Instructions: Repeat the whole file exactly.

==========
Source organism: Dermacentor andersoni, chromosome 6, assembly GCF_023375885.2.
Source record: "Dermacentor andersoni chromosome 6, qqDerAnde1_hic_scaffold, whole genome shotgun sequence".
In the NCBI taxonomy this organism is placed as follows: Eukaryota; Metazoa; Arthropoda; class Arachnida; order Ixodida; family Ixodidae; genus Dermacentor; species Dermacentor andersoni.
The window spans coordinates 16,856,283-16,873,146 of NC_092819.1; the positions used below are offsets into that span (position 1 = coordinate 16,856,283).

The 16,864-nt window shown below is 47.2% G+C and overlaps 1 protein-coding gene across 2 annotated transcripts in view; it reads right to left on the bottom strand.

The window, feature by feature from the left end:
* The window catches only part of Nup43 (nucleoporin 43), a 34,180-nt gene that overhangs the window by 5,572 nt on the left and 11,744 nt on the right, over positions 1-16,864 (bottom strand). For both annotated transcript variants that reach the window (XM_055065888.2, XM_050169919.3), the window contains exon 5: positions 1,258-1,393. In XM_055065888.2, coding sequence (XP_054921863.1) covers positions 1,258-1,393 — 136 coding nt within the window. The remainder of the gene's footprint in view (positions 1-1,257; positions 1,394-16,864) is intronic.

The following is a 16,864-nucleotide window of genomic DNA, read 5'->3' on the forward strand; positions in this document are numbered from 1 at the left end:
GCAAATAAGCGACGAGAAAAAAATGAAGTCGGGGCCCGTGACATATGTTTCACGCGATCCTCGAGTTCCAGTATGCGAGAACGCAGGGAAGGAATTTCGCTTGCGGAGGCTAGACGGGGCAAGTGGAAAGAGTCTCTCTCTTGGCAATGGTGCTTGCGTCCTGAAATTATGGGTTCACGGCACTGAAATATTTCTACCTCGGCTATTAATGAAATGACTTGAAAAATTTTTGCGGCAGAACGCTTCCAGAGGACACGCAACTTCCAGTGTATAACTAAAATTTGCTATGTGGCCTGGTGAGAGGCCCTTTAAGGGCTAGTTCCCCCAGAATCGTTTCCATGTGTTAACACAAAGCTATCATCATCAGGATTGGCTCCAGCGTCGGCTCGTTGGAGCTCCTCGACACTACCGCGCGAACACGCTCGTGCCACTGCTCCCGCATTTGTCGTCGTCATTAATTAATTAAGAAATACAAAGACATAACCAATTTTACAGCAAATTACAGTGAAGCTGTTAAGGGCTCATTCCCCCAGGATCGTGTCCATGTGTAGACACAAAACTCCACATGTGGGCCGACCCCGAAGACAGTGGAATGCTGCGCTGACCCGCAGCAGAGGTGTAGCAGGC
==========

Source organism: Dermacentor andersoni, chromosome 6, assembly GCF_023375885.2.
Source record: "Dermacentor andersoni chromosome 6, qqDerAnde1_hic_scaffold, whole genome shotgun sequence".
In the NCBI taxonomy this organism is placed as follows: Eukaryota; Metazoa; Arthropoda; class Arachnida; order Ixodida; family Ixodidae; genus Dermacentor; species Dermacentor andersoni.
The window spans coordinates 16,856,283-16,873,146 of NC_092819.1; the positions used below are offsets into that span (position 1 = coordinate 16,856,283).

The 16,864-nt window shown below is 47.2% G+C and overlaps 1 protein-coding gene across 2 annotated transcripts in view; it reads right to left on the bottom strand.

The window, feature by feature from the left end:
* The window catches only part of Nup43 (nucleoporin 43), a 34,180-nt gene that overhangs the window by 5,572 nt on the left and 11,744 nt on the right, over positions 1-16,864 (bottom strand). For both annotated transcript variants that reach the window (XM_055065888.2, XM_050169919.3), the window contains exon 5: positions 1,258-1,393. In XM_055065888.2, coding sequence (XP_054921863.1) covers positions 1,258-1,393 — 136 coding nt within the window. The remainder of the gene's footprint in view (positions 1-1,257; positions 1,394-16,864) is intronic.

The following is a 16,864-nucleotide window of genomic DNA, read 5'->3' on the forward strand; positions in this document are numbered from 1 at the left end:
GCAAATAAGCGACGAGAAAAAAATGAAGTCGGGGCCCGTGACATATGTTTCACGCGATCCTCGAGTTCCAGTATGCGAGAACGCAGGGAAGGAATTTCGCTTGCGGAGGCTAGACGGGGCAAGTGGAAAGAGTCTCTCTCTTGGCAATGGTGCTTGCGTCCTGAAATTATGGGTTCACGGCACTGAAATATTTCTACCTCGGCTATTAATGAAATGACTTGAAAAATTTTTGCGGCAGAACGCTTCCAGAGGACACGCAACTTCCAGTGTATAACTAAAATTTGCTATGTGGCCTGGTGAGAGGCCCTTTAAGGGCTAGTTCCCCCAGAATCGTTTCCATGTGTTAACACAAAGCTATCATCATCAGGATTGGCTCCAGCGTCGGCTCGTTGGAGCTCCTCGACACTACCGCGCGAACACGCTCGTGCCACTGCTCCCGCATTTGTCGTCGTCATTAATTAATTAAGAAATACAAAGACATAACCAATTTTACAGCAAATTACAGTGAAGCTGTTAAGGGCTCATTCCCCCAGGATCGTGTCCATGTGTAGACACAAAACTCCACATGTGGGCCGACCCCGAAGACAGTGGAATGCTGCGCTGACCCGCAGCAGAGGTGTAGCAGGC